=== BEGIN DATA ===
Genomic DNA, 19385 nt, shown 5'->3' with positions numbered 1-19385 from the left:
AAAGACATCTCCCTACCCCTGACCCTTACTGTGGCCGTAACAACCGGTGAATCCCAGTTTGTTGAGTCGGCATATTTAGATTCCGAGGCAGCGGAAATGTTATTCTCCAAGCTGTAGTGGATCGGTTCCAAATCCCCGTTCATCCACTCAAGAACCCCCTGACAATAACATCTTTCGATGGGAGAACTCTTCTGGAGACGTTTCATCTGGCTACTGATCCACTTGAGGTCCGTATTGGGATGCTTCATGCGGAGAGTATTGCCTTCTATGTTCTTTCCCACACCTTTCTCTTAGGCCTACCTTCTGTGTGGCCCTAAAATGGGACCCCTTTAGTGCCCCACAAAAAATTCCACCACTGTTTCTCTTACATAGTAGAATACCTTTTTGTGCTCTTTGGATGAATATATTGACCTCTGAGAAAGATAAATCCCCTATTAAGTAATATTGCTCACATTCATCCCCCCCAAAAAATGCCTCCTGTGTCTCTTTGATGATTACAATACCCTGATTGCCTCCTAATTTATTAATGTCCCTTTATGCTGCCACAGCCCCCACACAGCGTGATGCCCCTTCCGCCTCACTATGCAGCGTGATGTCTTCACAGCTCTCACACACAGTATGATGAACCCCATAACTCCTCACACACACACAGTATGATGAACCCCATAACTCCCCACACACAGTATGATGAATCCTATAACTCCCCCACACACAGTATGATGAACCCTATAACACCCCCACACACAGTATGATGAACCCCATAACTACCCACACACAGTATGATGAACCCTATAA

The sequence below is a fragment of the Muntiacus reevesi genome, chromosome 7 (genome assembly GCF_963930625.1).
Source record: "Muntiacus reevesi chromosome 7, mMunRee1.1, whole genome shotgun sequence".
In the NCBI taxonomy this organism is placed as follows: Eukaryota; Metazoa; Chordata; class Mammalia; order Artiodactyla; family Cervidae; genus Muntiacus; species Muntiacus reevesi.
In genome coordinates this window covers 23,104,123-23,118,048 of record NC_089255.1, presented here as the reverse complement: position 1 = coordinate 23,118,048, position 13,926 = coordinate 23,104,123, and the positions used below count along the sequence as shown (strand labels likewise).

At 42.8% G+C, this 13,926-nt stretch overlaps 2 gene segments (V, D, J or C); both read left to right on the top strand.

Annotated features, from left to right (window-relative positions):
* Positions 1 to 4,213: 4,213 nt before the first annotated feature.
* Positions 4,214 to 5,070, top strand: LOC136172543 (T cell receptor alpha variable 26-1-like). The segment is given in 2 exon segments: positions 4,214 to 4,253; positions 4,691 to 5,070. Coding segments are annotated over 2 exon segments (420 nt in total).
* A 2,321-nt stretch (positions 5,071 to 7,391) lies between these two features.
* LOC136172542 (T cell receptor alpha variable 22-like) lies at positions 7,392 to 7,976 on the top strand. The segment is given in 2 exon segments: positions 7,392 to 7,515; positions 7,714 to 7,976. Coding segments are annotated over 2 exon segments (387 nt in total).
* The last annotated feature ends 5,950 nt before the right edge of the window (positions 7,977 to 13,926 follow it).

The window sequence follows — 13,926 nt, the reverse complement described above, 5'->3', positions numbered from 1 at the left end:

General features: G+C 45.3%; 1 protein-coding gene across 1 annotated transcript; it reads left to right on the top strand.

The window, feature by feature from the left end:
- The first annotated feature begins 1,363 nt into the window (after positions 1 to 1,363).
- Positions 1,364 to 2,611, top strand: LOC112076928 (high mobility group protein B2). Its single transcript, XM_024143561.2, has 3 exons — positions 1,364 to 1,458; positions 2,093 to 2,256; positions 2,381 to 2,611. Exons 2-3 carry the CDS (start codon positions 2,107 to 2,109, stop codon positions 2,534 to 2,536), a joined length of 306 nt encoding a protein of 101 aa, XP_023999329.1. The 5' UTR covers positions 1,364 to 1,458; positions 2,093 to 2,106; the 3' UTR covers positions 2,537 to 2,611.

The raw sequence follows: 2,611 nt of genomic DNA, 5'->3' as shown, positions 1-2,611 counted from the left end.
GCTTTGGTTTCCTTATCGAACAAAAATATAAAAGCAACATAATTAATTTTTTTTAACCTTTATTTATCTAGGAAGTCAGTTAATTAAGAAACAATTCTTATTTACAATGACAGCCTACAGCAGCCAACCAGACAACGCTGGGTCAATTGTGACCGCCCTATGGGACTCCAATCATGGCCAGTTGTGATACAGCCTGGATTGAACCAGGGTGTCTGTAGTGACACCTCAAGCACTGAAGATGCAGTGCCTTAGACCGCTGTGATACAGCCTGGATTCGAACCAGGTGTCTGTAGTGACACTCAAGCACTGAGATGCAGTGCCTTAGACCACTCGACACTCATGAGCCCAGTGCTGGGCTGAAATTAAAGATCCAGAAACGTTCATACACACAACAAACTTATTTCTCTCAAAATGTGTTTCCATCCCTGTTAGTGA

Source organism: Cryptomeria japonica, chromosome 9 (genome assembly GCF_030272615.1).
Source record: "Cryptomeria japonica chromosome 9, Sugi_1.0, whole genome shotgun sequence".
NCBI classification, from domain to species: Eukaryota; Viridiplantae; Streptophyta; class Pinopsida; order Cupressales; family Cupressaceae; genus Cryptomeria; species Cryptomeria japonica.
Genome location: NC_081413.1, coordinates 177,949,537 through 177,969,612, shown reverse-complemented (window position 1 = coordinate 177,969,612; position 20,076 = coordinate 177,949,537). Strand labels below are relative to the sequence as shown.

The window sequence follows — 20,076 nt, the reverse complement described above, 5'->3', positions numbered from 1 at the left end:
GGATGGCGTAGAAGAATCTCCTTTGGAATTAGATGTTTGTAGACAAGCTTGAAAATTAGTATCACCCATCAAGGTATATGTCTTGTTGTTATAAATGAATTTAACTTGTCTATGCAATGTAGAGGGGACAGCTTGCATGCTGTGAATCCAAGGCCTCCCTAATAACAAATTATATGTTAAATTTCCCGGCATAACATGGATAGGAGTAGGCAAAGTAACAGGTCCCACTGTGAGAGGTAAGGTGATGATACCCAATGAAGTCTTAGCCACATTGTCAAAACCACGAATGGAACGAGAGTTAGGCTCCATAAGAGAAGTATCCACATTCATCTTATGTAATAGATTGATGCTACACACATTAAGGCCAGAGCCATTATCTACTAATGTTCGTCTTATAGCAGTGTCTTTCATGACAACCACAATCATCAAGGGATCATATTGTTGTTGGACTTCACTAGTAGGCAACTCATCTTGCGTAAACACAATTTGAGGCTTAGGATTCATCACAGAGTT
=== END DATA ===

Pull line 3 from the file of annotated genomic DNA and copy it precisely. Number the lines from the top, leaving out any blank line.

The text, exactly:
The sequence below is a fragment of the Muntiacus reevesi genome, chromosome 7 (genome assembly GCF_963930625.1).